NASCAR »

Hamlin fumes over $25,000 fine for Gen 6 remarks

Sprint Cup driver Denny Hamlin says he's "the most upset and angry I've been" after being fined $25,000 by NASCAR for comments he made in Phoenix.
Joe Gibbs Racing driver Denny Hamlin was furious on Thursday after being handed a $25,000 fine for comments he made that were deemed to be critical of the new NASCAR Sprint Cup Series Generation 6 model stock car.

"This is the most upset and angry I've been in a long, long time about anything that relates to NASCAR," said a visibly fuming Hamlin on Thursday at Las Vegas Motor Speedway, saying that people were always going to have strong opinions and should be allowed to voice them.

"A lot of people hold their tongue, and some people don't, like Brad," he said, referring to candid comments Brad Keselowski has recently made to USA Today which had earned the reigning cup champion an invitation to the NASCAR hauler for a chat, but no fine. "But the truth is what the truth is, and I don't believe in this. Never going to believe in it.

“It's an opinion. It's not even a bad one,” Hamlin added. “I don't want to make things worse than they already are, and this is something that was absolutely nothing that got blown into something, and it's just going to be worse for them, so just let them deal with it."

But he ended on a defiant note: "As far as I'm concerned, I'm not going to pay the fine," he stated. "If they suspend me, they suspend me. I don't care at this point."

NASCAR levied the fine citing a violation of section 12-1 of the 2013 NASCAR Rule Book relating to actions detrimental to stock car racing. Under NASCAR rules, Hamlin can appeal the fine, but if he refuses to pay then NASCAR can simply deduct it from any prize money he is paid from upcoming races.

“Following the NASCAR Sprint Cup Series event last Sunday at Phoenix International Raceway, Denny Hamlin made some disparaging remarks about the on-track racing that had taken place that afternoon," said NASCAR in the official statement announcing the fine. "While NASCAR gives its competitors ample leeway in voicing their opinions when it comes to a wide range of aspects about the sport, the sanctioning body will not tolerate publicly made comments by its drivers that denigrate the racing product."

After finishing in third place last Sunday, Hamlin credited his JGR pit crew for the positions he'd made up during the race, explaining that there was little he could do about overtaking on track.

"I don't want to be the pessimist, but it did not race as good as our Generation 5 cars," he said after the race, referring to the much-disliked Car of Tomorrow models. "This is more like what the Generation 5 was at the beginning."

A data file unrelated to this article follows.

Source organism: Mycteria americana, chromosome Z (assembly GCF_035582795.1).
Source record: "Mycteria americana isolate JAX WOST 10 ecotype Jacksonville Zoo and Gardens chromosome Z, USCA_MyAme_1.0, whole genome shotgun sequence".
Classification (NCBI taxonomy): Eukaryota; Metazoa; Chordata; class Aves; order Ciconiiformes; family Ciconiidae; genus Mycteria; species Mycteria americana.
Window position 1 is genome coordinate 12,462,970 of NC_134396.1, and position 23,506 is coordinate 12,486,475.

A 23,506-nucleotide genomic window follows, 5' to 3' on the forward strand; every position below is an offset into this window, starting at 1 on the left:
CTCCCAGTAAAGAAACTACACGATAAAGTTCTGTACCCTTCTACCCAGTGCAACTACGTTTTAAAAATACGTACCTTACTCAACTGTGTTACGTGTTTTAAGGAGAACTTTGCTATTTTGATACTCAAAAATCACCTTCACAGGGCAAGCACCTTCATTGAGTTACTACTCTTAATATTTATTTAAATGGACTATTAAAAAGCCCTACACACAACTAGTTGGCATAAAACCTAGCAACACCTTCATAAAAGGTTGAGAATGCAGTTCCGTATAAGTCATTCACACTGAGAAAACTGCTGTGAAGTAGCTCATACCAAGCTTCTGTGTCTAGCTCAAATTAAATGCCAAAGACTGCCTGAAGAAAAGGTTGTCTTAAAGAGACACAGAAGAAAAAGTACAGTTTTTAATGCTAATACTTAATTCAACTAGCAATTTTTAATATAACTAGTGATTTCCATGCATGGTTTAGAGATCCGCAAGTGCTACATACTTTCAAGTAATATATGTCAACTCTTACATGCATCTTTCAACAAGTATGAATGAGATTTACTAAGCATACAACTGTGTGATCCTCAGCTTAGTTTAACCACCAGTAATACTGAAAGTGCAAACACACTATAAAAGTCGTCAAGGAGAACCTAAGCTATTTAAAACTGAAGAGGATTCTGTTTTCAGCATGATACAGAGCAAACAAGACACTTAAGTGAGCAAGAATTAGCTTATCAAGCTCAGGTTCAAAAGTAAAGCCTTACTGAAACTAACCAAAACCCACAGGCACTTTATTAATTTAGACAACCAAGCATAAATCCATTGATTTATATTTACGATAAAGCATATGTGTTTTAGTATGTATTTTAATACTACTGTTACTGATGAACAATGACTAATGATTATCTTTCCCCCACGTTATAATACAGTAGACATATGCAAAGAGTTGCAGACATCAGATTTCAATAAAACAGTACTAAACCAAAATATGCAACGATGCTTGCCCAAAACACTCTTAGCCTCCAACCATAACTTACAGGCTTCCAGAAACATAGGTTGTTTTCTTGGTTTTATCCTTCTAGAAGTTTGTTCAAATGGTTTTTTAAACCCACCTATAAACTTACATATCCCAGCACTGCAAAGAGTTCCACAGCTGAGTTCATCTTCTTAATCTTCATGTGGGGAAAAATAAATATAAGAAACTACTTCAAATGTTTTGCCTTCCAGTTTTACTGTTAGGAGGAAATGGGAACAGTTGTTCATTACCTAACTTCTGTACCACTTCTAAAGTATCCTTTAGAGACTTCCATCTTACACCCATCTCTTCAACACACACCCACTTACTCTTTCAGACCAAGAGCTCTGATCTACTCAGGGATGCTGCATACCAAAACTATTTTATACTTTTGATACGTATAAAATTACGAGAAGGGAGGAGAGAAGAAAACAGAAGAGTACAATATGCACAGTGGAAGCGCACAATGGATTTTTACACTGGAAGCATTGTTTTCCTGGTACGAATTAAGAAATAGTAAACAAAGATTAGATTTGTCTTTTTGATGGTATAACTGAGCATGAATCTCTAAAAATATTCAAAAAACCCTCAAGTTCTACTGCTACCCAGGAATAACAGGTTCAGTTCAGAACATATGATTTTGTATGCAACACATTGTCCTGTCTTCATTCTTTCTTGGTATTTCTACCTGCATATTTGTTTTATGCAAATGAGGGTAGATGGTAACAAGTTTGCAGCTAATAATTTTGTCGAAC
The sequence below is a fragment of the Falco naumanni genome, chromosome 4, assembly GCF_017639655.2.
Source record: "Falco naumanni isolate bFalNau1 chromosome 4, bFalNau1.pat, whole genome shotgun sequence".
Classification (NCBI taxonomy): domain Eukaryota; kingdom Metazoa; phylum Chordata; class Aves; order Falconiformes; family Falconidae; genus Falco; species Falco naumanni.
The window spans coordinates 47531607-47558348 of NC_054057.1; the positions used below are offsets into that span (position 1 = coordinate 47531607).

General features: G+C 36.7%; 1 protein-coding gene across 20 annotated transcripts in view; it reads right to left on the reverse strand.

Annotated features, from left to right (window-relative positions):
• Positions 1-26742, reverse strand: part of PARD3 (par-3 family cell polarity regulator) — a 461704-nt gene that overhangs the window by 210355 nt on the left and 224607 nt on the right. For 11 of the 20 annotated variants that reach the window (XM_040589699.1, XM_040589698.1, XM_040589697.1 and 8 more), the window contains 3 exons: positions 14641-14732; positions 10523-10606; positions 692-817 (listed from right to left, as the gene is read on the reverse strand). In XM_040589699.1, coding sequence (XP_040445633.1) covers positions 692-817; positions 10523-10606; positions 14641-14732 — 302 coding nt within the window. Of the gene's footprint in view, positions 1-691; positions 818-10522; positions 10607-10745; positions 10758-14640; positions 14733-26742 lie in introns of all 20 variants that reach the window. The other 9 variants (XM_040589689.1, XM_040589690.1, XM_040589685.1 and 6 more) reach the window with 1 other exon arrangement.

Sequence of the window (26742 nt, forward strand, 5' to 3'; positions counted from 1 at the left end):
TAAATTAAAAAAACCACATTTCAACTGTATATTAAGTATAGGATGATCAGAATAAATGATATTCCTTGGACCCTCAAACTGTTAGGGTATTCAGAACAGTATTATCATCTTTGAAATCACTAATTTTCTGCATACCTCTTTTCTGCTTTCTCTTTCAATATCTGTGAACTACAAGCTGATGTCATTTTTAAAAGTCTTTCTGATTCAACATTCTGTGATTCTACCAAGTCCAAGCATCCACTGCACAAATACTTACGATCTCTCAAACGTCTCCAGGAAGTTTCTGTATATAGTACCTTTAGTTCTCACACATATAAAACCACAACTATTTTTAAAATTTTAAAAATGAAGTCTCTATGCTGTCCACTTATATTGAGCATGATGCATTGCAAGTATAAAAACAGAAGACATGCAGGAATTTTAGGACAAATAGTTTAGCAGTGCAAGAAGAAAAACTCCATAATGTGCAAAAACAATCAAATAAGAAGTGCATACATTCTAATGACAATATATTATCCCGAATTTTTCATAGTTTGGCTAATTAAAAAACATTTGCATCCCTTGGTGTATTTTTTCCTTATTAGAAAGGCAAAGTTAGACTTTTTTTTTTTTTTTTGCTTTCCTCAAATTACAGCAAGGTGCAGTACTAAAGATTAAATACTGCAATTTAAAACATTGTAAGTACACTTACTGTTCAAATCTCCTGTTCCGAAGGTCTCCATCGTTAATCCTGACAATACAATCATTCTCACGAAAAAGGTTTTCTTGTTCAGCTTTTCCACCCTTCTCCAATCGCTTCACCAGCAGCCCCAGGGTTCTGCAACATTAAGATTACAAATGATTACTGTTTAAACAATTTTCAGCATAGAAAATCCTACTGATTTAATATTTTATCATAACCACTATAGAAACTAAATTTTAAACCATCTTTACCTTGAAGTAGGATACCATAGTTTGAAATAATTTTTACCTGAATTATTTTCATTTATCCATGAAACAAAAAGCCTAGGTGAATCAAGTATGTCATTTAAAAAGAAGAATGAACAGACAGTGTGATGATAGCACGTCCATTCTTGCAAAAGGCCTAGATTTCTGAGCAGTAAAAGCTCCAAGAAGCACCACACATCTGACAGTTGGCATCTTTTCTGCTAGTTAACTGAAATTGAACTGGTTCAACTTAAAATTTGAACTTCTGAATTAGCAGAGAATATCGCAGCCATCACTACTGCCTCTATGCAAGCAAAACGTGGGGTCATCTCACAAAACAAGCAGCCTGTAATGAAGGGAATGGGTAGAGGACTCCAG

Related Pictures

Click on relevant pic to enlarge
Robin Pemberton, NASCAR Vice President of Competition, speaks with the media during NASCAR Sprint Cup Series testing at Las Vegas Motor Speedway on March 7, 2013 in Las Vegas, Nevada.  (Photo Credit: Chris Graythen/NASCAR via Getty Images)
Denny Hamlin, driver of the #11 FedEx Office Toyota stands in the garage area during NASCAR Sprint Cup Series testing at Las Vegas Motor Speedway on March 7, 2013 in Las Vegas, Nevada. (Photo Credit: Chris Graythen/NASCAR via Getty Images)
Denny Hamlin, driver of the #11 FedEx Express Toyota, practices for the NASCAR Sprint Cup Series Ford EcoBoost 400 at Homestead-Miami Speedway on November 14, 2014 in Homestead, Florida.  (Photo Credit: Todd Warshaw/NASCAR via Getty Images)
Kevin Harvick, driver of the #4 Budweiser Chevrolet, passes Denny Hamlin, driver of the #11 FedEx Express Toyota, to take the lead and win the NASCAR Sprint Cup Series Ford EcoBoost 400 at Homestead-Miami Speedway on November 16, 2014 in Homestead, Florida. (Photo Credit: Patrick Smith/Getty Images)
Denny Hamlin, driver of the #11 FedEx Express Toyota, Ryan Newman, driver of the #31 Caterpillar Chevrolet, Miss Sprint Cup Kim Coon, Joey Logano, driver of the #22 Shell-Pennzoil Ford, and Kevin Harvick, driver of the #4 Budweiser Chevrolet, pose for a photo prior to the NASCAR Sprint Cup Series Ford EcoBoost 400 at Homestead-Miami Speedway on November 16, 2014 in Homestead, Florida. (Photo Credit: Jonathan Ferrey/Getty Images)
Denny Hamlin, driver of the #11 FedEx Freight Toyota, climbs into his car in the garage area during practice for the NASCAR Sprint Cup Series Goody`s Headache Relief Shot 500 at Martinsville Speedway on October 24, 2014 in Martinsville, Virginia. (Photo Credit: Jared C. Tilton/Getty Images)
Ryan Newman, driver of the #31 Caterpillar Chevrolet, speaks during a press conference prior to practice for the NASCAR Sprint Cup Series Quicken Loans Race for Heroes 500 at Phoenix International Raceway on November 7, 2014 in Avondale, Arizona.  (Photo Credit: Sean Gardner/NASCAR via Getty Images)